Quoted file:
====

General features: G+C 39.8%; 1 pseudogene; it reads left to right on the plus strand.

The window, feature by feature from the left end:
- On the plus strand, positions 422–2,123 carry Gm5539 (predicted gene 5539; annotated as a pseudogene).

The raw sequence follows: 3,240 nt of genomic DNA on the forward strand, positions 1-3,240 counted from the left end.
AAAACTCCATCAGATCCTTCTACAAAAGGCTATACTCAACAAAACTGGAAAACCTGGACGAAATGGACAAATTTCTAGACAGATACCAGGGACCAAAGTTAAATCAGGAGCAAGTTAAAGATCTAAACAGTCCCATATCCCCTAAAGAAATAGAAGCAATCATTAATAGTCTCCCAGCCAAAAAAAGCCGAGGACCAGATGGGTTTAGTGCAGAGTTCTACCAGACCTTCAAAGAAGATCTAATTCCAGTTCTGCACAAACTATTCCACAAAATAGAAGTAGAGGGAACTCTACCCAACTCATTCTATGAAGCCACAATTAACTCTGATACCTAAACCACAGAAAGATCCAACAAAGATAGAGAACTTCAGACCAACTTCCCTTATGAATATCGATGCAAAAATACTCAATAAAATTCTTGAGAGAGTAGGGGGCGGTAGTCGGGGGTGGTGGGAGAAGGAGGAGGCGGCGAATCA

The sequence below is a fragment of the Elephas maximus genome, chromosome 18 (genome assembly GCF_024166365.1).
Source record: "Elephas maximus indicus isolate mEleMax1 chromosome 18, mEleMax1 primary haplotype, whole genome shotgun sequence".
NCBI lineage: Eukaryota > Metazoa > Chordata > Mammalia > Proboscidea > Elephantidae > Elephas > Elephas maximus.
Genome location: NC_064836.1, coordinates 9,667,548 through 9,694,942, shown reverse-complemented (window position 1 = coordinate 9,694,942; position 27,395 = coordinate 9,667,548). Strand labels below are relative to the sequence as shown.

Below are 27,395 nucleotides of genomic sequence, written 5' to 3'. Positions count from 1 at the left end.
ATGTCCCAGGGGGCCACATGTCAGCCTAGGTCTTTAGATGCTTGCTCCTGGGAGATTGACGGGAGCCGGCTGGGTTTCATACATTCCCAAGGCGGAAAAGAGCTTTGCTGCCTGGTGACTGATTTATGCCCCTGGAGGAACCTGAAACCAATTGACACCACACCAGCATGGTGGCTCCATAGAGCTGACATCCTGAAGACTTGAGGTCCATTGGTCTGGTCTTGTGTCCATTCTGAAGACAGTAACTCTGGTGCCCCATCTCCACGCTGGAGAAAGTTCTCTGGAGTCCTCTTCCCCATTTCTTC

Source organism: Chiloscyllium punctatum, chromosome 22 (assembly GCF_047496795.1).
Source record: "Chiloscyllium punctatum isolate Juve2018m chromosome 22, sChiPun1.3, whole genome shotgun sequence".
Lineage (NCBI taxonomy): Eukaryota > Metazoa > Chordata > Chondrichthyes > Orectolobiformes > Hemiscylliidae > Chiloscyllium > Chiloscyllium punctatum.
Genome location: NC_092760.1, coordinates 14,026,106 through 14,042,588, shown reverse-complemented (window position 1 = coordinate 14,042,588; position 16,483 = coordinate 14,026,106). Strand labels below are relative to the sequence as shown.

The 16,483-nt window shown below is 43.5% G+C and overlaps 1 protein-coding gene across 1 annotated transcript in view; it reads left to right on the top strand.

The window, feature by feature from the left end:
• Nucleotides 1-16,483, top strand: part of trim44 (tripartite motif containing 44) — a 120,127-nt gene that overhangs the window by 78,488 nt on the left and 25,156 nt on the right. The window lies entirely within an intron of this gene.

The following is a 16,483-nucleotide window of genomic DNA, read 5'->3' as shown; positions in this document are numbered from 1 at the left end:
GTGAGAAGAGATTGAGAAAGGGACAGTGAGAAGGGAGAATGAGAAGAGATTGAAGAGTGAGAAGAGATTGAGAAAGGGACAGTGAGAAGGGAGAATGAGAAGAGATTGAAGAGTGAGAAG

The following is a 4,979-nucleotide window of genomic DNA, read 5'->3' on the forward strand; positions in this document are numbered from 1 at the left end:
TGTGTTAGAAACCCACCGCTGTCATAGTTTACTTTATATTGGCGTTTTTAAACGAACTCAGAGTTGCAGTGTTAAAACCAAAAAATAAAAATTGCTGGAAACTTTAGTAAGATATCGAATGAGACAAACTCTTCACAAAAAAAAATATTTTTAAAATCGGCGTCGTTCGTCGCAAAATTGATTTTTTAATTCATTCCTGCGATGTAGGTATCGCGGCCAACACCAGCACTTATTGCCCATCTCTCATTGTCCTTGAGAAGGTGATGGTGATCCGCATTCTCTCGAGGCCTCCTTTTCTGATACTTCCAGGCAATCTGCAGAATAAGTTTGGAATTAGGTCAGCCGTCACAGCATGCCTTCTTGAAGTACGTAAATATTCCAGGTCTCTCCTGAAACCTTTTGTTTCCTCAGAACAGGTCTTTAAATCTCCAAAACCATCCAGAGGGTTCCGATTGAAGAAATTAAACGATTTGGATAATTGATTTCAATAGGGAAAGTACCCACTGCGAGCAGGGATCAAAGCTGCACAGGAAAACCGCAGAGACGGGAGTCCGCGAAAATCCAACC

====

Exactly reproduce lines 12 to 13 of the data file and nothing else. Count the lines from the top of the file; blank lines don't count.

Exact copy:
Source organism: Chiloscyllium punctatum, chromosome 22 (assembly GCF_047496795.1).
Source record: "Chiloscyllium punctatum isolate Juve2018m chromosome 22, sChiPun1.3, whole genome shotgun sequence".